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Hans Havlicek: Mathematical Cartography

This is a series of lectures and exercises for students of Mathematics or Descriptive Geometry. We present the mathematical background that is used when mapping the (round) surface of the earth to a (flat) plane.



The earth: Nov. 11th, 2000 at 16:00 UTC

The Earth and Mathematics

For the purposes of geography it is usually sufficient to assume that the earth is a sphere; this point of view is also adopted in our lectures.

In geodesy, however, the oblateness of the earth at the poles has to be taken into account. So an ellipsoid of revolution is taken as a mathematical model of the earth.

Neither a sphere nor an ellipsoid can be mapped in a plane without distortion. The theory of distortion is a central part of these lectures on mathematical cartography.

It seems that most people are not aware of the fact that the maps in their atlases are based upon a discipline of higher mathematics, called differential geometry.


1. Introduction

  • Mathematical models of the earth
  • Earth and sun: tropics and polar circles
  • Spherical coordinates (longitudinal and latitudinal circles)
  • Basic differential geometry of curves and surfaces



Equidistant projection on a cylinder

2. Conical Projections

  • Conical, azimuthal, and cylindrical projections
  • Equidistant projections
  • The theory of distortion I: Distances (Tissot's indicatrix)
  • Conformal projections in general
  • Conformal conical projections
  • Stereographic projection
  • Mercator's conformal cylindrical projection
  • The theory of distortion II: Angles
  • Equal-area projections in general
  • Lambert's equal-area conical, azimuthal and cylindrical projections
  • The theory of distortion III: Areas
  • Perspective projections in general
  • Gnomonic projection

3. Pseudoconical Projections

  • Pseudoconical and pseudocylindrical projections
  • Bonne, Stab-Werner, and Sanson
  • Mollweide's projection
  • Modifying a map projection
  • Affine linear combination of maps: Eckert V (pseudocylindrical)

4. The Aspect

  • Normal aspect
  • Transverse aspect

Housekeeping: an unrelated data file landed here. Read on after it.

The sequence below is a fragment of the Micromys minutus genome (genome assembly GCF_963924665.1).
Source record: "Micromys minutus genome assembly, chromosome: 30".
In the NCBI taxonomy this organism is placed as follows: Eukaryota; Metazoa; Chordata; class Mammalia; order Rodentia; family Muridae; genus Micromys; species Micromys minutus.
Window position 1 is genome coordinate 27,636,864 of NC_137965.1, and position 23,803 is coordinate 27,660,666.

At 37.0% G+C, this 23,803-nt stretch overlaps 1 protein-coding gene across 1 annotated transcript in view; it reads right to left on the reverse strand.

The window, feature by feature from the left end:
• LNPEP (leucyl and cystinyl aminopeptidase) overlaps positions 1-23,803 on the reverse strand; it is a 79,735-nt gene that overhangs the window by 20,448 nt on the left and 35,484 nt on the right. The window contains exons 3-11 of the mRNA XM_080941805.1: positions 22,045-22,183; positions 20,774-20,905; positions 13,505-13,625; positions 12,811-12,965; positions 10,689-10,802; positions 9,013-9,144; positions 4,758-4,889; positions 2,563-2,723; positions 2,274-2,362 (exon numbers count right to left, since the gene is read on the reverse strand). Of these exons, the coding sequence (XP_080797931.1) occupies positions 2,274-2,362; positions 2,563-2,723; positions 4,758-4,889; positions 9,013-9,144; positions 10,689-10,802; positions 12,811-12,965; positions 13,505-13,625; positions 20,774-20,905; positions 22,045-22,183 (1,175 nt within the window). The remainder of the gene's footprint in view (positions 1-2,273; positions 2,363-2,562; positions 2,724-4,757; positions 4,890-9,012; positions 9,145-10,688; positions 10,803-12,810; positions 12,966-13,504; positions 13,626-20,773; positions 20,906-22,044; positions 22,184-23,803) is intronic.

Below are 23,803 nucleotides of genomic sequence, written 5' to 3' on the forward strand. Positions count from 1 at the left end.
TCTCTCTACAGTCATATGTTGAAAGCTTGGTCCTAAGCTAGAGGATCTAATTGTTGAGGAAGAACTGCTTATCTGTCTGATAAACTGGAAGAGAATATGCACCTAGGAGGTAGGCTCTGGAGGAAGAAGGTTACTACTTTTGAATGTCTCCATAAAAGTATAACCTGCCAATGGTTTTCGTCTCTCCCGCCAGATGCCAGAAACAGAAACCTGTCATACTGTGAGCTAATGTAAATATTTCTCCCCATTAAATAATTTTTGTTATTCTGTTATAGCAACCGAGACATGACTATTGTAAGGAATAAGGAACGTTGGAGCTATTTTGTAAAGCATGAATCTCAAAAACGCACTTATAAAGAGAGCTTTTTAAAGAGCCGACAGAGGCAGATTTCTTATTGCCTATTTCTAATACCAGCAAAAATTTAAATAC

• Oblique aspect
  • Transformation formulas.

Lecture Notes

Lecture notes (Formelsammlung Kartenentwürfe, mit zahlreichen Illustrationen / Formulas for Map Projections, in German, with many illustrations) can be downloaded from my page on Publications.


All map projections that are exhibited in these lectures (and many more) can be found in our Picture Gallery of Map Projections.


The following material has been prepared in part by one of my students, Harald Veronik, with the programme 'Maple V'.

From North to South. This sequence of images starts with the equidistant azimuthal projection onto the tangent plane at the north pole. This is gradually changed to equidistant conical projections with the standard parallel moving towards the equator. So we arrive at the equidistant cylindrical projection. As the standard parallel moves further to the south, we finally obtain the equidistant azimuthal projection onto the tangent plane in the south pole.

Tissot's Indicatrix. An easy way of visualising the distortion of a map at a given point P is Tissot's indicatrix, which is an ellipse centred at P. If the indicatrix is a circle then the map is conformal (angle preserving) at P, otherwise the main axes of the ellipse give the directions of maximal and minimal distortion.

In our example you can see indicatrices for Sanson's projection. Here the image is undistorted (up to the scale) along the equator and the meridian 0° (Greenwich). It is worth noting that all indicatrices, though they of different shape, have the same area. This illustrates the fact that Sanson's projection is area preserving.


Quick Links

Picture Gallery of Map Projections

Aspect of a Projection
H. Havlicek: Publications
H. Havlicek: Lineare Algebra für Technische Mathematik
(in German)

H. Havlicek: Evaluation of Teaching


Poster Kartenentwürfe Lehrveranstaltung Kartenentwürfe
(PDF - in German)

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